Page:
Implementation of FSMA rules evaluatedImplementation of FSMA rules evaluated
June 26, 2015
NGFA comments suggest issues still exist on FSMA implementation.
THE food safety standards and facility registration rules promulgated under the Food Safety Modernization Act (FSMA) continue to concern the National Grain & Feed Assn. (NGFA).
In the March 24 Federal Register, the Food & Drug Administration requested comments on its implementation strategy for the prevention-oriented food safety standards called for under FSMA.
In its comments, NGFA said it believes that both regulatory officials and the industry will need a clear and common understanding of responsibilities and obligations under the new FSMA-related rules and that FDA will need to issue multiple guidance documents for various industry sectors in a timely manner after final rules are issued.
According to its statement, NGFA urged "FDA to work closely with the regulated industry while developing such documents so that content reflects the realities of industry practices, aligns with regulatory requirements and serves to further enhance the safety of human food, animal feed and pet food."
NGFA also recommended that investigators undergo comprehensive training. While FDA has signaled that it intends to develop metrics to measure the industry's compliance with FSMA requirements, NGFA believes that the agency also must establish clear metrics to accurately measure its investigators' understanding and application of the regulations.
"Consistent and reasonable inspectional activities will play an essential role in establishing the constructive relationship between regulators and industry that is necessary to advance food and feed safety," NGFA stated.
The organization also urged FDA to provide adequate time for the industry to fully understand and comply with the new and far-reaching FSMA requirements.
NGFA said it supports FDA's continued use of state feed regulatory officials to conduct FDA-credentialed inspections of animal feed and pet food facilities as those state officials are familiar with and knowledgeable about animal feed and pet food facilities and the types of products manufactured and distributed and so can conduct more meaningful inspections.
In contrast, inspections conducted by investigators who are not familiar with animal feed and pet food facilities can result in negative outcomes for both industry and FDA, which has occurred in the past, NGFA noted.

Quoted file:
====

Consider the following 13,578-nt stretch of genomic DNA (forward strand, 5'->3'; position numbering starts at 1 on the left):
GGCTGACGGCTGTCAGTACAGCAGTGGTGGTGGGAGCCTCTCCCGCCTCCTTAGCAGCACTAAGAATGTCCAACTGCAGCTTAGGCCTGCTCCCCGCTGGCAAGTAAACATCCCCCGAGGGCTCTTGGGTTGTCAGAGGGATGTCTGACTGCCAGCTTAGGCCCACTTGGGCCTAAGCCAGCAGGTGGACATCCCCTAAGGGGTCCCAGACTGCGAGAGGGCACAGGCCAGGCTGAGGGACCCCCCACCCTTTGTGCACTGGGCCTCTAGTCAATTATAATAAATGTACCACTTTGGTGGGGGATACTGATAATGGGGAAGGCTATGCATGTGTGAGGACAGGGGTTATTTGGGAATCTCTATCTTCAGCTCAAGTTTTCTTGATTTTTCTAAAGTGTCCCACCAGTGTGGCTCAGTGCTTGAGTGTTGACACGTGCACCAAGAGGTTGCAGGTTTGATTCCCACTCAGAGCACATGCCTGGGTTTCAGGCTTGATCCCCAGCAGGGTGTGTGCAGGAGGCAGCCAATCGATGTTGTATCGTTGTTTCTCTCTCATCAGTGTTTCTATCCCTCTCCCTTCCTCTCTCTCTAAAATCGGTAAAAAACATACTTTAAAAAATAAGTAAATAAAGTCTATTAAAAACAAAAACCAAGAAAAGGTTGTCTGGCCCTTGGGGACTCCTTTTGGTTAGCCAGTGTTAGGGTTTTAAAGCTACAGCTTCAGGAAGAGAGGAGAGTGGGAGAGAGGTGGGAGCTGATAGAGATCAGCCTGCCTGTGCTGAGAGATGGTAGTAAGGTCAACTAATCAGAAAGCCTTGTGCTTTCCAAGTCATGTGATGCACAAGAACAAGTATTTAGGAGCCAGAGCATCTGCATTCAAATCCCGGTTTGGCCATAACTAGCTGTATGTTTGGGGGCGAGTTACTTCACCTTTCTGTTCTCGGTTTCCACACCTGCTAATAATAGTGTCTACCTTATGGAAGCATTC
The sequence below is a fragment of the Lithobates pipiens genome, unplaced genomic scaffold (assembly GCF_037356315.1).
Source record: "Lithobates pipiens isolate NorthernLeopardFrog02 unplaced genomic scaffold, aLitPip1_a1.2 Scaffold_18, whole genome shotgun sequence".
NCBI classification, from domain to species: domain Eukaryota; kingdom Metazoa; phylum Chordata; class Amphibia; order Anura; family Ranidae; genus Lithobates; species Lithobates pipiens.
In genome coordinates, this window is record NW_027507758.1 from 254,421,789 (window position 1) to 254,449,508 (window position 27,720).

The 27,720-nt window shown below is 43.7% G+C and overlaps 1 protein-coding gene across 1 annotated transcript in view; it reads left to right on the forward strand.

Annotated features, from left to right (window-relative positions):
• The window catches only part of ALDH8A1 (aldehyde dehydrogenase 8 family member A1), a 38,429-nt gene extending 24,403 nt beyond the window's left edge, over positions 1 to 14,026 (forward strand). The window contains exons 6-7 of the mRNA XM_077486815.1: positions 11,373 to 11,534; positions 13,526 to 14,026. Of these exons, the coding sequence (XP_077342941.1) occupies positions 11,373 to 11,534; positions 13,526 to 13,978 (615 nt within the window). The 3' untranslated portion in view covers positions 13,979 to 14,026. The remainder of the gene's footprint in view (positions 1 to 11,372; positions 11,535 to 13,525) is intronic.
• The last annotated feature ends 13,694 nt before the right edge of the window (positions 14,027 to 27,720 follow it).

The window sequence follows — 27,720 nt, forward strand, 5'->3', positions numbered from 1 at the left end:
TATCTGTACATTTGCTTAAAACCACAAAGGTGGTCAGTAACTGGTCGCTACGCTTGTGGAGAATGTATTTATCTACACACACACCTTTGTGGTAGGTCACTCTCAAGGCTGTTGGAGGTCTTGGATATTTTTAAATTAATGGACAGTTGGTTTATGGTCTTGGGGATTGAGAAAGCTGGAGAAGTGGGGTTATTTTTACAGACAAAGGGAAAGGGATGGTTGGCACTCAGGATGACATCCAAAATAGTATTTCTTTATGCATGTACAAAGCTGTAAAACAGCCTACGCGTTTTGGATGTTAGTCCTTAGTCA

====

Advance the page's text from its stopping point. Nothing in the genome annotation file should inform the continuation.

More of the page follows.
NGFA believes that FDA should rely on currently collected and publicly available information when determining whether a facility or its products should be subject to more frequent inspections, as mandated under FSMA, and said, "FDA's inspectional resources should be focused on facilities that have a higher risk of affecting human and animal health."
In separate comments filed June 8, NGFA vice president of feed services David Fairfield said several elements of the facility registration rules would create an "undue burden on facilities."
A chief concern is FDA's proposal to require facilities to obtain and include a facility-specific, nine-digit identifier provided by Dun & Bradstreet (referred to as a DUNS number) with their FDA registrations.
While NGFA said it supports FDA's "efforts to maintain an accurate list of registered food facilities and more efficiently conduct its inspection activities," the group opposes the DUNS requirement as impractical because many companies do not have such numbers for individual facilities, while others have "experienced significant difficulties" when attempting to obtain one.
"FDA's proposal to require facilities to submit a DUNS number has the potential to cause major disruptions to the registration process," NGFA cautioned, noting that any discrepancy between the DUNS number and a firm's annual animal drug establishment registration - even something innocuous — would cause FDA's system to reject the facility registration.
NGFA said it believes the burden on facilities to submit a DUNS number would be significantly greater than what FDA estimated in its proposal and has the "potential to cause major disruptions" in the registration process.
NGFA also opposes the agency's proposal to require email verification of facility registrations as ineffective in fulfilling FDA's stated purpose of preventing unauthorized registrations.
NGFA said the provision would be largely unworkable, as most companies with multiple facilities have a person designated to submitting such registrations who typically are different from the owner, operator or agent in charge of the facility to which the verification acknowledgment would be sent, the latter of whom would not have direct knowledge of the registration action.
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